Special One's disciple aims for Watford conversion

Mourinho protégé Brendan Rodgers is out to break the mould. Glenn Moore reports
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"Brendan Who?" was the response of most Watford fans, and many others, when the struggling Championship side appointed Brendan Rodgers as their manager last week. One man, however, knew all about the 35-year-old rookie. Jose Mourinho took time out from overseeing Internazionale's defence of their Serie A title to recommend Rodgers to Watford's board personally. Understandably, they took note.

Rodgers thus completed a journey which began at the age of 20 when, after suffering a knee injury, he called it quits on a professional playing career which he had begun to appreciate was never going to scale the heights, and turned to coaching.

Beginning with Reading Under-15s, he worked his way up to head their youth academy. Four years ago Mourinho, having been alerted to Rodgers by Chelsea's then assistant Steve Clarke, recruited him to Stamford Bridge as the youth team coach. In 2006 the Portuguese promoted Rodgers to reserve team coach, allowing him increasing involvement in the senior side.

Rodgers and Mourinho share a birthday – 26 January – and much else besides. "I like everything in him," Mourinho has said. "He is ambitious and does not see football very differently from myself. He is open, likes to learn and likes to communicate." Mourinho began coaching youngsters after realising he would not make it as a pro and Rodgers said: "We had a rapport because he saw something in me that was similar to him." There is, though, one obvious area of divergence. Rodgers is a football purist, which has already provoked strong opinion at Vicarage Road.

Even before his first match one post to the Watford Observer website said: "Oh great, another first-timer. League One here we come." The previous first-timer was Rodgers' predecessor, Aidy Boothroyd, who took Watford into the Premier League. Watford were immediately relegated but reached the play-offs last season in their first campaign back in the Championship.

Boothroyd's reign was notable for the direct style of football, which got Watford up but was soon exposed at the higher level. He had attempted to refine the method with limited success. Rodgers intends a total conversion to a passing game but the first demonstration of it, in Saturday's 1-1 home draw with bottom club Doncaster Rovers, has had a disgruntled reception.

"Playing that style of football will take us into Division One along with Doncaster who in [Rodgers'] own words are 'The best footballing team in the Championship'," read one post on the Observer site.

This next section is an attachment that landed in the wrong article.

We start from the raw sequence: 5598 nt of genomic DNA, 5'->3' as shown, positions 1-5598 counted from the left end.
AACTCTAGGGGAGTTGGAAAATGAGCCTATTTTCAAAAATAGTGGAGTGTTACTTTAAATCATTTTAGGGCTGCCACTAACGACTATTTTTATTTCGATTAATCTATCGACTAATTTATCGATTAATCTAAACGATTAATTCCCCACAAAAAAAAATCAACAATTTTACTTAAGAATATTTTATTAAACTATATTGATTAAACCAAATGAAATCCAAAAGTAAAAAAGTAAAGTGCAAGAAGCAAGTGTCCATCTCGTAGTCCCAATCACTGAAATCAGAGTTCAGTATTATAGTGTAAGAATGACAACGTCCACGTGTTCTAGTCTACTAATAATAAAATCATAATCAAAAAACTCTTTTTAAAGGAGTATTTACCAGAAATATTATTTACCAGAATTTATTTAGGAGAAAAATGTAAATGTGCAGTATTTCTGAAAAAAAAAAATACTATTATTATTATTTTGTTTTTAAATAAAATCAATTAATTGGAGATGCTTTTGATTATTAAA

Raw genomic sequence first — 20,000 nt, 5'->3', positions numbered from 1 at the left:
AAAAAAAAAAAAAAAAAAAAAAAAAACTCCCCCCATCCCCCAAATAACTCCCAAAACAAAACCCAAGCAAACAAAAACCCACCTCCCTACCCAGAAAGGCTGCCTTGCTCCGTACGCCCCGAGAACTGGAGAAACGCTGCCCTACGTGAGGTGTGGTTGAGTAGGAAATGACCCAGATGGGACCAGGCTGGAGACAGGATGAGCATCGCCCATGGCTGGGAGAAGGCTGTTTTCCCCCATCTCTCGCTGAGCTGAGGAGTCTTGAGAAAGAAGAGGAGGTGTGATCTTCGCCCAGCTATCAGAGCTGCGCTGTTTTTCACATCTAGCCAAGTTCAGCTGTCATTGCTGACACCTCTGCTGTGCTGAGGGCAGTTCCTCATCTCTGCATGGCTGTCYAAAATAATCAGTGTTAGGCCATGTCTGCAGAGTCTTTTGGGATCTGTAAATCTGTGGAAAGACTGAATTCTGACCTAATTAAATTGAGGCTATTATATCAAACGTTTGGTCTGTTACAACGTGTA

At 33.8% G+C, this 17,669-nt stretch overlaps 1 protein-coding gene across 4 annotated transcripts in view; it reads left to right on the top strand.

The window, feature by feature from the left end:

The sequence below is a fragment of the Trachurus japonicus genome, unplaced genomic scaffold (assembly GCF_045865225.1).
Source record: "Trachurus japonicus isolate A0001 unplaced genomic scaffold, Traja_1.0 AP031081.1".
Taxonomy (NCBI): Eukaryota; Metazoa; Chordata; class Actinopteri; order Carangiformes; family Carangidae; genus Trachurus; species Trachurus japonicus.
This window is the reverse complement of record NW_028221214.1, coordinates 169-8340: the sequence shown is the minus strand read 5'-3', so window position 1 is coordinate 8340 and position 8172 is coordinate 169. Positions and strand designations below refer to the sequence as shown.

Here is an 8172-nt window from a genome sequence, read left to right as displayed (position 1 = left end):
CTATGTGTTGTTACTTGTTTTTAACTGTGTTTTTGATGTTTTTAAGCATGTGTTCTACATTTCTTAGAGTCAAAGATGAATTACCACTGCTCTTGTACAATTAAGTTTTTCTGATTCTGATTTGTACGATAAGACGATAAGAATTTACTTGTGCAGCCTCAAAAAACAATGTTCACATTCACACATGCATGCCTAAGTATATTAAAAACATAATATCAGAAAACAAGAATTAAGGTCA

Ninety minutes is too soon to judge any manager especially one who, by his own admission, is changing the culture of a club. "An era has come to an end and I want to come in and change the philosophy of the club because I am a different tactician," Rodgers said. "I have come from a level where you have to play football. I am also looking with one eye on now, and one on the future, because if we get promotion in the next two to three years we need to be prepared to go into that level. Everyone that knows me within the game, knows my identity as a coach and from that the identity of Watford changes." Rodgers is certainly well connected. As well as family links – his cousin, Nigel Worthington, is manager of Rodgers' native Northern Ireland – he speaks of a close relationship with Frank Arnesen, has appointed Frank Lampard Snr, Frank's father, as football consultant, and was on the Pro-Licence course with Roy Keane. Indeed, one of the first texts he received was from Keane,. It read: "Welcome to Hell."

Rodgers will have laughed at the time. After his first match, and Monday's resignation of Graham Simpson, the chairman who appointed him, following a boardroom battle, the epigram may not seem as funny. But Rodgers does not lack self-belief. He said yesterday: "Without sounding arrogant I know I am good at what I do or else I would not have made the ride I have in such a short space of time."

Tonight the Carling Cup holders Tottenham visit Vicarage Road, enabling Rodgers to pit his wits against a man who began his management career when Rodgers was a 10-year-old schoolboy, Lampard's brother-in-law, Harry Redknapp. A place in the semi-finals awaits.

Path to Vicarage Road: Rodgers' credentials

Born: 26 January, the same date as his mentor Jose Mourinho, in 1973.

* Like Mourinho, Rodgers plans to trade on his linguistic abilities; he learnt Spanish on frequent trips to Spain while coaching Reading youths.

* Rodgers has already raided his old club Chelsea to sign the reserve team captain Liam Bridcutt on loan.

* Rodgers' son, Anton, is currently a member of Chelsea's Academy.